A Look Into the Home Life of Unhappy Hipsters

First there was LOLCats, then I Can Haz Cheezburger. Then there was Stuff White People Like, then Farmville. There is always an internet meme, but until last week, there wasn't really a big, earth-shattering site for the design crowd.

Sure, the designerati have plenty of blogs and even more sites for commentary. We even have Regretsy, a blog devoted to some of Etsy's worst ideas ever--"Where DIY Meets WTF"-- which introduced the world to the Skants (i.e. what happens when you wear a sweater as a drafty skirt) and Bryant Gumball.

But now we have the brilliance that is the newly-launched UnhappyHipsters -- a re-captioning of Dwell magazine's perfectly articulated, perfectly apathy-filled photographs.
The very first post is a page clearly scanned out of the February 2008 issue. A dude, with barely visible architect-type glasses, leans against a wall of windows. To the back of him is a red wall, to the left, a blue. Turn the blue wall corner, and you come up against a flat green surface. Oh, and there's something brown standing in there somewhere. The UnhappyHipster-ified caption? "He is sad because his house looks like an elementary school. And all the children have died."

Just a few days after their first post the anonymous person and/or people behind UnhappyHipsters have hit a stride. Another image, of a woman posing in green heels, jeans, and a dress against a backdrop of rakishly ephemeral brickwork while her headless paramour (we assume) lounges on a perfectly sheeted bed, offers this: "He sipped his tepid coffee and pondered how to tell her that, in fact, the pants made the sack dress even less appealing."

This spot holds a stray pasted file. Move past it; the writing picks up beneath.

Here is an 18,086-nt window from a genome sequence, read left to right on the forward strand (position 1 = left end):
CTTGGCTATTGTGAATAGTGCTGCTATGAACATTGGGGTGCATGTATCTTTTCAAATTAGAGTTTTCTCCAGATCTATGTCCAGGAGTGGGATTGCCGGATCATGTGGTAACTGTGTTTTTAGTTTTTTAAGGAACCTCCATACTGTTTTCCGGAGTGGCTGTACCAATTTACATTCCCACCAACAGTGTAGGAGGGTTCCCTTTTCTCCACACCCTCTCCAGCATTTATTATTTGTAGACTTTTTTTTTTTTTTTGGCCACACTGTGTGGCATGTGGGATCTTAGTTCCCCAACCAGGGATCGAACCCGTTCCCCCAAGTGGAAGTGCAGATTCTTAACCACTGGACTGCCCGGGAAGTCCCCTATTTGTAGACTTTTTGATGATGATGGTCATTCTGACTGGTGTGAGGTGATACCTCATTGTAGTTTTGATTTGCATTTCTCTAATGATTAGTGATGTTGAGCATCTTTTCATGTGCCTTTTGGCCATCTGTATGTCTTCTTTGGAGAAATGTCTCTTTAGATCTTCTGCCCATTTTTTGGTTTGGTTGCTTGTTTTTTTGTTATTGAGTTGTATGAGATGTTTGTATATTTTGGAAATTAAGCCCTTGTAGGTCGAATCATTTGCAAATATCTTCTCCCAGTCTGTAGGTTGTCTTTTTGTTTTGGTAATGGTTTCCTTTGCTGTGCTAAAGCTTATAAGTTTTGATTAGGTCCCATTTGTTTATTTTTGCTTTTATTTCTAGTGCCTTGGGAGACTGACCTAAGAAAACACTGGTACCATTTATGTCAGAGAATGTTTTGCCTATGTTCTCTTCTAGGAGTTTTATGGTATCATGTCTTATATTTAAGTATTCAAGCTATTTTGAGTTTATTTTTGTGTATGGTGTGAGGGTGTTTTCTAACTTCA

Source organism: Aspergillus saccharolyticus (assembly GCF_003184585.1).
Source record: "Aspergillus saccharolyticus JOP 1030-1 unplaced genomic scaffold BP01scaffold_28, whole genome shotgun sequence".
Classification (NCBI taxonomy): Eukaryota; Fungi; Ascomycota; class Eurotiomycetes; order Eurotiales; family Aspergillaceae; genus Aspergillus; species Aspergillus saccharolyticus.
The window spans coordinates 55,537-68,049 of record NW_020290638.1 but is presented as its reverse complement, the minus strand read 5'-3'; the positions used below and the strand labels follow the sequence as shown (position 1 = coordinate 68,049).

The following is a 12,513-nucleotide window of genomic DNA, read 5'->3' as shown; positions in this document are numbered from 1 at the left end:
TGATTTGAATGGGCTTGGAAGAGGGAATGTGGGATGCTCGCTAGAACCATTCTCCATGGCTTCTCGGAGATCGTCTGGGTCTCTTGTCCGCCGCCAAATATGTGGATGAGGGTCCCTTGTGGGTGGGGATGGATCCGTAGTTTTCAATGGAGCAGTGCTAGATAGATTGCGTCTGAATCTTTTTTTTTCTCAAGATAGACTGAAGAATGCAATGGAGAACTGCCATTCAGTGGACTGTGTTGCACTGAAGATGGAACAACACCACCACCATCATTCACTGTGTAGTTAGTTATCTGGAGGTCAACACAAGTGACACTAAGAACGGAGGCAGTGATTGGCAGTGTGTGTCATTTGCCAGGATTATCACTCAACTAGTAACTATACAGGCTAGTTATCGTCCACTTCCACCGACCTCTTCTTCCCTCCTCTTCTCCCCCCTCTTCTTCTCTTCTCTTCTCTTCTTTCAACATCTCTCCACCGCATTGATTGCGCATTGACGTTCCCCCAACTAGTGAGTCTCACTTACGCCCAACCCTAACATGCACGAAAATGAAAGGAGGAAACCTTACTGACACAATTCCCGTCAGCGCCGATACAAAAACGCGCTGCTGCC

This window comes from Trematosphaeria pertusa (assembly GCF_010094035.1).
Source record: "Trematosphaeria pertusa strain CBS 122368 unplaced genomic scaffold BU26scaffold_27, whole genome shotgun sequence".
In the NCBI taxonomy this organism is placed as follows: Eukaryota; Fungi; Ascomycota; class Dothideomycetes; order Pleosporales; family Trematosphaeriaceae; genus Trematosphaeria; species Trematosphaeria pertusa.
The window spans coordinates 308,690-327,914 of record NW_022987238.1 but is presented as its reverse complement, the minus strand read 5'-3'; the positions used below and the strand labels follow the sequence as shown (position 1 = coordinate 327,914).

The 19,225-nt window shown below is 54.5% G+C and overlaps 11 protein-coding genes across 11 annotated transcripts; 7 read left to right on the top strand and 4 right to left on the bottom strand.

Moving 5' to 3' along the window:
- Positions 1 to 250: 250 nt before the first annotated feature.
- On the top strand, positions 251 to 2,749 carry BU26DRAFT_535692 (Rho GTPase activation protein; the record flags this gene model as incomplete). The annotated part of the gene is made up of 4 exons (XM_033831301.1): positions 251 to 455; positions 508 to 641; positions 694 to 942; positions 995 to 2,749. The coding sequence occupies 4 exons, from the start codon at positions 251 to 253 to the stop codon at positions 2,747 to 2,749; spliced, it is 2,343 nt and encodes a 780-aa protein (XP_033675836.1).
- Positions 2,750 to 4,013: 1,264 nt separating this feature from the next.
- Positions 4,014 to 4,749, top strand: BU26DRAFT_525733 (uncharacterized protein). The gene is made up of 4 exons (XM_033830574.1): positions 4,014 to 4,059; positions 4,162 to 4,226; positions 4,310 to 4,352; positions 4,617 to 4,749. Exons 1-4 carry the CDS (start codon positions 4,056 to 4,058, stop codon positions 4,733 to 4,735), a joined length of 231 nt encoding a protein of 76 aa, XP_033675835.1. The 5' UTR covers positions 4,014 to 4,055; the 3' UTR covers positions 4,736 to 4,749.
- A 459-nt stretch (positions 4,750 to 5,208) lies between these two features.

The point isn't only that it's funny (though it is). The point is that Dwell launched with founding editor Karrie Jacobs' Fruit Bowl Manifesto, an extremely salient part of which reads:
At Dwell, we're staging a minor revolution. We think that it's possible to live in a house or apartment by a bold modern architect, to own furniture and products that are exceptionally well designed, and still be a regular human being. We think that good design is an integral part of real life. And that real life has been conspicuous by its absence in most design and architecture magazines.
With the launch of this 100% insanely awesome parodying site the shelter mag is finally and utterly recognized as having jumped the "relatable" shark a long time ago.

The great thing about hipsters is that they take themselves too seriously. The fact that a hipster's calling that out shows that it's all gone too far. Or, as the anonymous blogger(s) over at UnhappyHipsters stated in an e-mail to me,
Unhappy Hipsters is basically just a place to say, "Oh, unhappy hipster, you picked the concrete floors and the gravel yard; at least pretend you like it."
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